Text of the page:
Just to add for the nth time, pure revenue has little to do with profits or available money for payroll other than being the starting point for a budget. You have to factor every expense into a business’ position to pay its employees. This isn’t to say the owners aren’t trying to maximize their share, because I’m sure they are, but the above graph doesn’t show a complete picture of a business’ ledger.

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  7. Jason B says:

    Too, I think there are different supply and demand curves for different tiers of players (haven’t crunched the numbers, just seems like a reasonable conjecture to me). The top-end players seem well compensated because their skill sets aren’t quitea as easy to duplicate or replace. But for more fungible assets (middle relievers, utility men, etc) I would think the fact that six other guys can do exactly what you can do would tamp down demand and by extension, their salaries.

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  8. pg says:

    Looking at those revenue’s really puts things in perspective for me as a Blue Jays Fan. Rogers (which owns the Jays) reports quarterly revenue of over $3b, the entire MLB reports revenue of about $8B. The average MLB franchise has about $266m in revenues, Rogers does that amount in 8 days.

    The team payroll is financially immaterial to Rogers Communications.

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  9. olethros says:

    So basically, baseball is exactly like all other major industries, in that the vast majority of the revenue is used to compensate a very few executives while the actual workforce is left to starve. Or, in the case of the players (as opposed to the myriad other members of the team’s workforce), settle for six or seven instead of eight digits left of the decimal.

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  10. Anon says:

    New stadiums create higher revenues but usually create more expenses (stadium debt) as well.

    It would be interesting to see the private financing costs for stadiums on the same graph as revenues and payroll.

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    • Wendy Thurm says:

      The only stadium that was solely privately financed was AT&T Park in San Francisco, and yes, the Giants pay approximately $20 million in debt service on the ballpark every year. No other team comes close.

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      • Anon says:

        ‘Soley’ is the key word there.

        The Cardinals borrowed ~$300M (~$65M public financing) for the new stadium (opened in 2006). As of 2009, they were paying ~$20M per year toward that debt.

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      • Peter says:

        …and that 20M mitigated the amount the Gaints would send to the league in revenue sharing – unlike the 7M rent they used to pay at Candlestick.

        Nevertheless, about Boris’s point.. he is correct. The “greed to win” hasn’t imputed the new revenues into player salaries yet. They will eventually, if human nature remains constant.

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  11. Andrew says:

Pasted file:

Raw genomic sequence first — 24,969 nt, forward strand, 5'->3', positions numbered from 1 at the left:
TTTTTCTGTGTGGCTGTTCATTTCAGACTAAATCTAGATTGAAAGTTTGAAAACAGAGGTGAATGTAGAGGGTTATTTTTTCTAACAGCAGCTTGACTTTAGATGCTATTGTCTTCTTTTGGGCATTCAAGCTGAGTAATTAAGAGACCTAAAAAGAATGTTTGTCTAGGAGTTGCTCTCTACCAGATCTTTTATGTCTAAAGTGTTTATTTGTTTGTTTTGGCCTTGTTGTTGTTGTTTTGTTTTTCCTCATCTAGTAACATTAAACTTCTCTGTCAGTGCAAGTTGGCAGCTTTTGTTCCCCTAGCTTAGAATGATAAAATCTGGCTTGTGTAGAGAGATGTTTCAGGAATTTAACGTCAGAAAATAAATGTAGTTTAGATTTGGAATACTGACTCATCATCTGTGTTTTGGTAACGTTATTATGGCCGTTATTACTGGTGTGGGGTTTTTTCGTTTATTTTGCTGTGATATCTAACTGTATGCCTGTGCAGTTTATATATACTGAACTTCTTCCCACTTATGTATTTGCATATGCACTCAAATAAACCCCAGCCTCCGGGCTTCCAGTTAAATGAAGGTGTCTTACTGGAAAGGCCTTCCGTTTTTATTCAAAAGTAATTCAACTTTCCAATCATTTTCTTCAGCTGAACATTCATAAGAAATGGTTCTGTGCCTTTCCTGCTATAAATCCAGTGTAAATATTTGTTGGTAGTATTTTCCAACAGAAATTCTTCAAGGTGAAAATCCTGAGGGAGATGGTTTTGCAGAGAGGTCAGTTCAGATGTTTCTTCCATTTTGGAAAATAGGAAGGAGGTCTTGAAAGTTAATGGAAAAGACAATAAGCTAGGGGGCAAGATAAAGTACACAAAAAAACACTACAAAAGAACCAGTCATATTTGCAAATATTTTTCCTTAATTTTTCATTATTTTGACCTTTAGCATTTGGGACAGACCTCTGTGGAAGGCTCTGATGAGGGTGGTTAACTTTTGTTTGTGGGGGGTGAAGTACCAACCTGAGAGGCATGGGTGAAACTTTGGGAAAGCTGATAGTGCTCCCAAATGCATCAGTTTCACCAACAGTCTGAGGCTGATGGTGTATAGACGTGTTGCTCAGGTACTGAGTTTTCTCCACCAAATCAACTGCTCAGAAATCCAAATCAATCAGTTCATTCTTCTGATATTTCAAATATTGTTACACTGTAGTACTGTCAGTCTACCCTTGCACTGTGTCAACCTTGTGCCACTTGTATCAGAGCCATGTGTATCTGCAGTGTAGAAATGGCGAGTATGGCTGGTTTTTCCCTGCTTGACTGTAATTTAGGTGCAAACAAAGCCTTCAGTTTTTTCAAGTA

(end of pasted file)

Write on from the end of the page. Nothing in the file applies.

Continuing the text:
The Braves are also locked into a bad, long-term TV deal.

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  12. gnomez says:

    I’d also like to see a graph on payroll breakdown. I wonder how % of payroll devoted to, say, the five highest-paid players on each team has changed over the same period, and how inflation adjusted $/WAR has changed. Perhaps teams are spending more wisely, squeezing out the mid-range free agents and getting their production from pre-arb players and stars extended before they hit free agency.

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  13. Billy C says:

    These blogs aren’t doing that gap any favors either. All this prospect talk has finally caught on and teams are valuing prospects more than ever. Teams are giving up on seasons before they start. Teams pay a bunch of prospects the minimum and claim they are “building for the future”. Worked out well in Seattle so far, right?

    These rebuilding efforts last 5 years and then if the prospects turn out to be nothing more than prospects the team is back at square one and finds itself trying to buy a Josh Hamilton.

    Seems like for every Washington National type success there are 5 Pittsburgh Pirate type failures.

    But then again you can still profit quite a bit by losing in baseball…..

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  14. byron says:

    Wendy, I’m usually a big fan, but I think your logic at the end doesn’t hold up. If revenues are rising and salaries should be tied to revenue (which we’ll take as given, though some good points in opposition are in the above comments), pointing out that revenue isn’t rising for some teams is irrelevant. Maybe it’s the teams “stepping up” that aren’t stepping up enough, but if you accept that higher revenue should translate to higher salaries, the plight of individual teams doesn’t matter.

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    • Wendy Thurm says:

      I don’t advocate a position one way or the other. I simply presented facts in light of Boras’s statements. In an overall sense, what he says is true. As for individual teams, some have added to payroll; some have cut back. What the commentors have said is also true: we need to look at costs and have those have risen over time.